Papuan teen dies hours after release from Indonesia jail

JAKARTA, Indonesia — A spokesman for the family of an indigenous Papuan teenager who died after 24 hours in Indonesian police custody said that the 17-year-old had multiple bruises and injuries on his body and that it doesn't accept the police explanation he was killed by alcohol poisoning.

The teenager, Rico Ayomi, died March 13 just hours after police returned him to his family after holding him in custody for alleged theft. According to police, they had rescued him from an angry mob of villagers in the coast West Papua city of Sorong.

One of the photos released by police showed the dead teenager with a plastic bottle of 70 percent alcohol placed beside him.

The actual cause of death remains unclear. An autopsy has been conducted by police doctors from another province but results have not yet been released.

The leader of the Sorong Youth and Student Association, Simon Soren, who is representing Ayomi's family, said family members were shocked when four police officers bought Ayomi to his family home about midnight unable to stand or speak.

There were bruises on his neck and chest, injuries on his face and arms, and he was bleeding from the mouth, said Soren. Ayomi died about 5 a.m. on March 13, he said.

A close-up photo of Ayomi after his death provided by Soren shows abrasion-like injuries on his face and an arm.

Violent and frequently unexplained killings of indigenous Papuans are common in Indonesia's easternmost provinces of Papua and West Papua, a region annexed by Indonesia in 1962 and where an insurgency against Indonesian rule simmers.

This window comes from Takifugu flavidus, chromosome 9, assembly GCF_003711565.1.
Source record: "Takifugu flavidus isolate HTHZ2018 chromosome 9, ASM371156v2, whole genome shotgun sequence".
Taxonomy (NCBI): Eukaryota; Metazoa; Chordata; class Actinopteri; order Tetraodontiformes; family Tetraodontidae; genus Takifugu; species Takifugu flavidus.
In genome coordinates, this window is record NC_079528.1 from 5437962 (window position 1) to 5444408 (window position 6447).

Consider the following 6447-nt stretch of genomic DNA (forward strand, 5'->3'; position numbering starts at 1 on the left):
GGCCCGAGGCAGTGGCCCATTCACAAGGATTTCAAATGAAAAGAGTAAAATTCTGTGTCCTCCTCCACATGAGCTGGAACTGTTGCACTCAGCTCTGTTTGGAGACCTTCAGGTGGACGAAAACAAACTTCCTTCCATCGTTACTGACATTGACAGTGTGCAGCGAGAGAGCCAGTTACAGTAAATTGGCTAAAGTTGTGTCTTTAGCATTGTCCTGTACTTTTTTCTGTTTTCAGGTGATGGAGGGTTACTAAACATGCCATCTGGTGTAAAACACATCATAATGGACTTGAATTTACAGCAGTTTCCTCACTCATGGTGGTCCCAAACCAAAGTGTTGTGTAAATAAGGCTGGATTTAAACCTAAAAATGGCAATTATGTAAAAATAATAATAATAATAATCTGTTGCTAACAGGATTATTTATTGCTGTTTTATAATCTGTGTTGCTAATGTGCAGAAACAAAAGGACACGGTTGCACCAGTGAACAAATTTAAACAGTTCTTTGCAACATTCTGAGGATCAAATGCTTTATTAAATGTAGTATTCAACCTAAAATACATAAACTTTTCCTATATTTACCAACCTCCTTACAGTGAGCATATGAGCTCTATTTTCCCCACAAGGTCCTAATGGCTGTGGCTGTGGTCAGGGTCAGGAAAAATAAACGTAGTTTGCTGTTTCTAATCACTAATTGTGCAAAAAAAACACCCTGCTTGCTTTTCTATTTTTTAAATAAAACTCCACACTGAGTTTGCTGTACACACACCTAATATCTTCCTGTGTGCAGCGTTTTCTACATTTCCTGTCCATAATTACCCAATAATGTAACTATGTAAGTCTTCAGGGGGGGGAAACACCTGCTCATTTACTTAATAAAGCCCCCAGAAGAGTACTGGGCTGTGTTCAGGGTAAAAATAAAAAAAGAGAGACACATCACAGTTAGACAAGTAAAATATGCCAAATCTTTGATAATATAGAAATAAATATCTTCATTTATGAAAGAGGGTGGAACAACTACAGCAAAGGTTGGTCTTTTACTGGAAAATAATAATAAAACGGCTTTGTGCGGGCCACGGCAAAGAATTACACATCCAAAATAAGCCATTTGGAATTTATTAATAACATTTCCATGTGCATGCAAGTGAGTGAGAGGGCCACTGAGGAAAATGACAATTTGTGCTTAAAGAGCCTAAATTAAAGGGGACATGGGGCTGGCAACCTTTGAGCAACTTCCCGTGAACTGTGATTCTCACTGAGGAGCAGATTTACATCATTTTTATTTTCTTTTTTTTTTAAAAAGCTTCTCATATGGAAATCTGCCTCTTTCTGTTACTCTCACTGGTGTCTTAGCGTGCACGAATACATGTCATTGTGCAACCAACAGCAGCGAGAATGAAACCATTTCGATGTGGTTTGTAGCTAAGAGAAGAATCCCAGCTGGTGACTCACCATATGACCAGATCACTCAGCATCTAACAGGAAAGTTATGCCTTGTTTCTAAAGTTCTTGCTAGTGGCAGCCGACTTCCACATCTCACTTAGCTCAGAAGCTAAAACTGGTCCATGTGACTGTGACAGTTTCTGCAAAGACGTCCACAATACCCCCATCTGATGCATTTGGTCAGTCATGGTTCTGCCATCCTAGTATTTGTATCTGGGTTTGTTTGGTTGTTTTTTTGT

The region's mineral resources have been exploited for decades by the U.S. mining company Freeport, and provided significant tax income for the Indonesian government. But indigenous Papuans have benefited little and are poorer, sicker and more likely to die young than people elsewhere in Indonesia.

"We will bring this case to justice so that no more indigenous Papuans are treated arbitrarily and unfairly," said Soren.

West Papua police spokesman Hary Supriyono said Ayomi was unconscious for nearly all the time he was held in jail and also vomited. Police took the teenager to a hospital, were they were told he was drunk and then delivered him to his family, Supriyono said.

Supriyono did not respond to additional questions about the police account of events, including why police waited 24 hours before taking Ayomi to a hospital.

"The victim's family who are Serui tribe did not entirely accept that Rico Ayomi died of alcohol," Supriyono said in a text message. "Some of them believed that he died from being beaten by villagers from Seram. There has been a long dispute between Serui tribes and villagers of Seram descent."

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